France

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Debauched in the Alsatian vineyards

The bloody fickle internet connection is perhaps the only failing of Chez Leslie – a quiet pension on a residential street off Colmar’s train station – since we’ve arrived 4 days ago. I’ve been relegated to sitting by the door in a lonesome chair like a errant child being punished just to get 1 small bar of connection. There’s even Fluffy, the house cat for occasional entertainment. Beyond that, Colmar has thus far, defied all expectations. Visiting Alsace is like getting an insider’s tip to travelling in France; there are many Europeans here (most are German it seems, and even more from the other parts of France) and I’ve hardly...

La Petite France

It seems everyone is captivated by Paris, but I’d fancy a more romantic notion of Strasbourg as a miniature model of France, even though the actual Petite France occupies merely a corner of the old city. Sitting at the German border and several miles west of the Rhine, metropolitan Strasbourg hums with activity always, combining the whimsical nature of the French and the precision timing of Germany – even the trams glide smoothly on every couple of minutes! Accommodation is near impossible to get when the European Parliament is in session, but even all the more so when an influx of European tourists (many predictably hail from the right side of the border) descend...

From the Blue Lagoon to the Alsatian flats

A 12-hour journey that began at 4am in the morning in Grindavik, Iceland’s Blue Lagoon clinic ended on a whimper (literally) in Strasbourg, a city sitting at the edge of the German border, tiring enough to erase a near-perfect day yesterday spent in the Blue Lagoon and soaking up the silica mud. We joined busloads of tourists for the 45-minute shuttle from Reykjavik, driving to snow-covered lava moss with the distinct advantage of staying over at the clinic for a night – which simply meant we got free entrance into the Lagoon and more time to dally. Situated 5-10 minutes walk down a winding path from the actual building through flammable...

Exhausting defiance

My travel planning process typically runs across 2 veins: juggling foreign, captivating landscapes from which the instinctive need to explore arises (the heady rush is really quite intoxicating) and the harsh reality of cost-cutting after realising that the reckless planning is potentially busting the humble budget. It’s a common sensibility that probably fits me squarely into the peg called “budget travel” but the penchant for seeking out strange itineraries such as this upcoming one that crosses that oh-so-fine line into “luxury travel”. I’m also quite certain that the travel companion (TC) – who had initially agreed rather enthusiastically to another jaunt in Europe after my sales pitch – is regretting...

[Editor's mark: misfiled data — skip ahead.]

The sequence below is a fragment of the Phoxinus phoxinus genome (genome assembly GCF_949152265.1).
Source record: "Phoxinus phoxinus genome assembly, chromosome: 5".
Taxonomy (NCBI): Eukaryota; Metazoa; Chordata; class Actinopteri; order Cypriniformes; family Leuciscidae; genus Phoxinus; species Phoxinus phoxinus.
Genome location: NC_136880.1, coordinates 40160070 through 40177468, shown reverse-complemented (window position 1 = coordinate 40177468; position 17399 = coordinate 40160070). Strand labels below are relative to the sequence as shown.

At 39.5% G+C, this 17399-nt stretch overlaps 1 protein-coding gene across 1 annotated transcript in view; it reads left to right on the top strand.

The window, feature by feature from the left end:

An accidental Tourist in Amsterdam

I missed the flight back back because of a delay in the Paris airport having something to do with radar failure that caused all planes departing CDG Paris to be delayed by 2 hours. Incompetent fools. I reached Amsterdam cursing and swearing hard after seeing the word ‘departed’ for my flight status – more infuriatingly so, the KLM/Air France service desk refused any more help other than rebooking the flight back home 24 hours later, stating baldly that it was the fault of the Paris Airport and not theirs. Realised that there were 3 other people (unfortunately French) who also missed the same plane, and like unwilling stragglers who needed to bond quick,...

Paris Revisited

The ticks on my list indicate that all that I think are necessary sights have been ‘covered’; it is naturally the most artificial (not to mention superficial) of lists a visitor of a place can make. At every turn, there are tourists; nearly everyone gets caught up in everything French. Even the Americans attempt to say Bonjour, Bonsoir and Merci reasonably well before lapsing into the familiar curled r’s. The city spirals out in a roughly circular fashion, and I walk for a long time, only to get the Eiffel tower back in view again after crossing one of the numerous bridges. The sunny day makes the scene more inviting;...

Going Au Naturale

My place on the TGV to Nantes is next to a French lady who teaches English to high school students, and we abruptly fall into conversation after I stutter a nervous “Anglais?” while stumbling into the seat. The 2 hours fly by La Loire en route to Angers St. laud and Nantes; soon enough we arrive in Nantes with a neck ache acquired from the awkward chatting position on the train. The French lady helpfully translates the conversation that is going around us – a man a few seats in front speaks loudly on his mobile, predicting wrongly that we would arrive early; a woman travels for the first time...

Viva la France

I arrived in the touted “City of Lights” by the Eurostar in the mid-afternoon heat engulfed by an all-encompassing smog which made it a bit hard to breathe. So goes the secret of the shrouding mist that creates the accidental romantic ideal of Paris – it does make for good photos though. Just as it is daunting to write about London, it is no less for Paris. What can be said that has not been said in countless novels and other travelogues?   Paris is massive, dirty and sprawling (tourists crawl every available space unfortunately) – it is as though the French Kings competed to build palaces after palaces using...